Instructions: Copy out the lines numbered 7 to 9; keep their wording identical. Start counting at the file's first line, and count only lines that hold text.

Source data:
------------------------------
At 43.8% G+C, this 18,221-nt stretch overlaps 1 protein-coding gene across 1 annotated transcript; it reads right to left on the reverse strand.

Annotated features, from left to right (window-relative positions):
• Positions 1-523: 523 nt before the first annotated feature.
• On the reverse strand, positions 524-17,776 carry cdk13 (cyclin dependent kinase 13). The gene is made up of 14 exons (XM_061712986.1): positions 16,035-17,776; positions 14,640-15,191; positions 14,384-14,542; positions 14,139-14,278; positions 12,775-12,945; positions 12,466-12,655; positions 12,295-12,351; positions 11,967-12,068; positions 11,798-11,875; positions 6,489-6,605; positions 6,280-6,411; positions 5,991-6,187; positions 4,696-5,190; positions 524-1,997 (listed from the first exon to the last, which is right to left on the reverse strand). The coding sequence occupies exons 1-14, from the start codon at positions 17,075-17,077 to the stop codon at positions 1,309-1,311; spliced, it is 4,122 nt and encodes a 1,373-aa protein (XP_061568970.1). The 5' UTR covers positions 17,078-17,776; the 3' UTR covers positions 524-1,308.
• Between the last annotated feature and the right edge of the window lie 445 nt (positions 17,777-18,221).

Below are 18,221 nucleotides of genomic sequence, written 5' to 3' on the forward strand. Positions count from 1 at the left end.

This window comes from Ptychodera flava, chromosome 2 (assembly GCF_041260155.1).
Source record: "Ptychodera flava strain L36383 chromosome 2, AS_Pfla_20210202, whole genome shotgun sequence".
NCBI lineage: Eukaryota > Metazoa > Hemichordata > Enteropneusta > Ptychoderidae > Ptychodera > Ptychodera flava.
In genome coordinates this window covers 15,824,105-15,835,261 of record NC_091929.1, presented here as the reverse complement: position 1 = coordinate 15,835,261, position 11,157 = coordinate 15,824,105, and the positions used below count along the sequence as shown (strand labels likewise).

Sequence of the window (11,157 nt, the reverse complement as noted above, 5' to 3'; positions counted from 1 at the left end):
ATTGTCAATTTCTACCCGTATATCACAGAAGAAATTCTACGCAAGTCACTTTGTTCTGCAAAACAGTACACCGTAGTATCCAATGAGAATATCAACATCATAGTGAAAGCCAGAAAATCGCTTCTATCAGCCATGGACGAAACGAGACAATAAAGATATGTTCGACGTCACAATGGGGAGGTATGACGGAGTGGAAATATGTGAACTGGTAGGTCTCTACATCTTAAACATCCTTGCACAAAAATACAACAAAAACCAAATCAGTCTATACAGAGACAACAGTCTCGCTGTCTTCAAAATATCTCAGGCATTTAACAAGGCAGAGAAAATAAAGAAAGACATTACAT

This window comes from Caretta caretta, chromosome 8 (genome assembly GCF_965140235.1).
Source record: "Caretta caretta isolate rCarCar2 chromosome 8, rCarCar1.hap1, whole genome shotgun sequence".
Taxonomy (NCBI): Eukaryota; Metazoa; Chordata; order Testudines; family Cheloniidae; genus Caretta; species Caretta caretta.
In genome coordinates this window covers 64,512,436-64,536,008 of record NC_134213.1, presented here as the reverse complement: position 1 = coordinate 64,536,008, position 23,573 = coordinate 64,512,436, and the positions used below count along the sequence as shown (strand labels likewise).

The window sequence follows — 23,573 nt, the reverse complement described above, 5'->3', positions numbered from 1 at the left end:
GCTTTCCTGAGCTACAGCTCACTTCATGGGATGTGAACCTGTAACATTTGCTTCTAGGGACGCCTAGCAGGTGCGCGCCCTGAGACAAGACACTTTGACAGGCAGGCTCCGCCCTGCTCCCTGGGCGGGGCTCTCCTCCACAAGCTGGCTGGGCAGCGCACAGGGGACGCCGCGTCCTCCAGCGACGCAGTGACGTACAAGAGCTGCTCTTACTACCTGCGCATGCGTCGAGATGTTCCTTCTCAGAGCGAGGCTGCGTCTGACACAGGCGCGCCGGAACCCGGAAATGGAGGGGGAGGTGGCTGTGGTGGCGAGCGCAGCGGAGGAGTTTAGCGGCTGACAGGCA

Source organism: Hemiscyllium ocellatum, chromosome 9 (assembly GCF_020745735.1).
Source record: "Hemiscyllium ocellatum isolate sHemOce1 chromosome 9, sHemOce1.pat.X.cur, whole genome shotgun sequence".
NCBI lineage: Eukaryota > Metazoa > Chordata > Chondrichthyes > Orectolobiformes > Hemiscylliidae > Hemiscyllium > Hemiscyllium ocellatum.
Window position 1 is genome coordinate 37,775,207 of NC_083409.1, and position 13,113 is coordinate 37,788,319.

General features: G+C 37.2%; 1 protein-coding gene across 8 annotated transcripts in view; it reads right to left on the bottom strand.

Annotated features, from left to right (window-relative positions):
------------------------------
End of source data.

This window comes from Ptychodera flava, chromosome 2 (assembly GCF_041260155.1).
Source record: "Ptychodera flava strain L36383 chromosome 2, AS_Pfla_20210202, whole genome shotgun sequence".
NCBI lineage: Eukaryota > Metazoa > Hemichordata > Enteropneusta > Ptychoderidae > Ptychodera > Ptychodera flava.